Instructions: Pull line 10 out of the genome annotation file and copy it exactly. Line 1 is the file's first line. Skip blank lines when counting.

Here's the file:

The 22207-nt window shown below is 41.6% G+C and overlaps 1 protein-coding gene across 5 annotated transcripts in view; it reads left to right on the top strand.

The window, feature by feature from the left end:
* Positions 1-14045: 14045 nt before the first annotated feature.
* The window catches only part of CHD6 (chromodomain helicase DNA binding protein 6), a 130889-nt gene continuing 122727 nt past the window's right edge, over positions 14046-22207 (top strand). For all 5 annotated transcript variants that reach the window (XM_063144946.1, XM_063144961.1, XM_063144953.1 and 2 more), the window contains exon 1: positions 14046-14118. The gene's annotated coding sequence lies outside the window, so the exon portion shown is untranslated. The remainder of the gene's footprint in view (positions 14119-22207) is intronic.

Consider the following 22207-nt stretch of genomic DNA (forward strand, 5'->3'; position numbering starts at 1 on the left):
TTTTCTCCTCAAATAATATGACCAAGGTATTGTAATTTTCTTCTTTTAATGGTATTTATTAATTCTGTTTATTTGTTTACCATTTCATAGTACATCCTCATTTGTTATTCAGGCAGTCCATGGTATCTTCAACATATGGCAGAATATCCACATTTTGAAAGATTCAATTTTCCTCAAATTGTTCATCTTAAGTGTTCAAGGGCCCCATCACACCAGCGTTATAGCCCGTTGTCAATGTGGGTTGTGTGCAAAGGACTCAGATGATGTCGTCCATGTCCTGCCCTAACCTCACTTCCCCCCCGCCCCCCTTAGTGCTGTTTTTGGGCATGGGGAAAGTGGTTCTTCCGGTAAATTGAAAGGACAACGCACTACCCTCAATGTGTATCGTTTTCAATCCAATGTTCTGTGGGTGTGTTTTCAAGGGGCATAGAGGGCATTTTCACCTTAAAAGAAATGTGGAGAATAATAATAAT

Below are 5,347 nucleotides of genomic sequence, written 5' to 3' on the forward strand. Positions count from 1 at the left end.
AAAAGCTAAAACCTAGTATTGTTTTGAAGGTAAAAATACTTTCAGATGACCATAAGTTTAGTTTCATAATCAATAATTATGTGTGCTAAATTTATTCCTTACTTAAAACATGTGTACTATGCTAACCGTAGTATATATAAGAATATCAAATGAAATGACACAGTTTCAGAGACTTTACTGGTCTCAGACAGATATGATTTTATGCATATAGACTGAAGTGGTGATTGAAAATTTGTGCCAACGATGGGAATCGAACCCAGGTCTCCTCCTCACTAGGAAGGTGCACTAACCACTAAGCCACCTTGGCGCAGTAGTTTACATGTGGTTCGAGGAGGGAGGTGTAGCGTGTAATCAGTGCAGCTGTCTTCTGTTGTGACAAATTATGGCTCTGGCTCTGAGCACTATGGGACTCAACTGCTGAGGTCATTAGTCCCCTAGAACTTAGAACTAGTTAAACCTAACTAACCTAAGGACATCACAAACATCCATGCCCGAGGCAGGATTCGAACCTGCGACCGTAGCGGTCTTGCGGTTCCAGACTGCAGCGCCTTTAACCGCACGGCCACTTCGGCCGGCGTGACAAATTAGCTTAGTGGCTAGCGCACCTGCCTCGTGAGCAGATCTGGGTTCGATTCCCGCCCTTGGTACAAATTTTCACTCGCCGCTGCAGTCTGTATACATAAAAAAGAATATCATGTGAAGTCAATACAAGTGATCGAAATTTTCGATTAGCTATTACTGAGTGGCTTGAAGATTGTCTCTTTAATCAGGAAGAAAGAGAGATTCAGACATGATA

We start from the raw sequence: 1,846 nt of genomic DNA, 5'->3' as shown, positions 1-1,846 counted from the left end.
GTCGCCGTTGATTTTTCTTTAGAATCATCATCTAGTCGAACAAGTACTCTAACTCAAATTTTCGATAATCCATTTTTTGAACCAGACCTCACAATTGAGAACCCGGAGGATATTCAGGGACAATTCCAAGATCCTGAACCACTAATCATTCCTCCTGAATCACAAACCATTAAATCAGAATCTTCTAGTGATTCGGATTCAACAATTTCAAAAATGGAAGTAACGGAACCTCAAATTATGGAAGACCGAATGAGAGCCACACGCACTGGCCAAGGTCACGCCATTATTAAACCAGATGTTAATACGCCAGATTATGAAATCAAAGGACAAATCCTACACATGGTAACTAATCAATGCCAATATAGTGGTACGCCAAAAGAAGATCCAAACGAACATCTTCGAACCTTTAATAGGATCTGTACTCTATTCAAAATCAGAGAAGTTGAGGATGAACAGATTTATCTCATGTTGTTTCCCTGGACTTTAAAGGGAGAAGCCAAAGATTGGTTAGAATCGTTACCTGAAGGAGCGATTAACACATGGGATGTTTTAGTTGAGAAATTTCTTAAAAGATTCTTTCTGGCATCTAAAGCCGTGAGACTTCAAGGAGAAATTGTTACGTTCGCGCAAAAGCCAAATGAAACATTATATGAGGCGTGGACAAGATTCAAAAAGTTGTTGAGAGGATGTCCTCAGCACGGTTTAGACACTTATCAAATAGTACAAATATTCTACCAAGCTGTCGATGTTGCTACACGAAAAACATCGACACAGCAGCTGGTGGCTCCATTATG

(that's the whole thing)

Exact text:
GTCGCCGTTGATTTTTCTTTAGAATCATCATCTAGTCGAACAAGTACTCTAACTCAAATTTTCGATAATCCATTTTTTGAACCAGACCTCACAATTGAGAACCCGGAGGATATTCAGGGACAATTCCAAGATCCTGAACCACTAATCATTCCTCCTGAATCACAAACCATTAAATCAGAATCTTCTAGTGATTCGGATTCAACAATTTCAAAAATGGAAGTAACGGAACCTCAAATTATGGAAGACCGAATGAGAGCCACACGCACTGGCCAAGGTCACGCCATTATTAAACCAGATGTTAATACGCCAGATTATGAAATCAAAGGACAAATCCTACACATGGTAACTAATCAATGCCAATATAGTGGTACGCCAAAAGAAGATCCAAACGAACATCTTCGAACCTTTAATAGGATCTGTACTCTATTCAAAATCAGAGAAGTTGAGGATGAACAGATTTATCTCATGTTGTTTCCCTGGACTTTAAAGGGAGAAGCCAAAGATTGGTTAGAATCGTTACCTGAAGGAGCGATTAACACATGGGATGTTTTAGTTGAGAAATTTCTTAAAAGATTCTTTCTGGCATCTAAAGCCGTGAGACTTCAAGGAGAAATTGTTACGTTCGCGCAAAAGCCAAATGAAACATTATATGAGGCGTGGACAAGATTCAAAAAGTTGTTGAGAGGATGTCCTCAGCACGGTTTAGACACTTATCAAATAGTACAAATATTCTACCAAGCTGTCGATGTTGCTACACGAAAAACATCGACACAGCAGCTGGTGGCTCCATTATG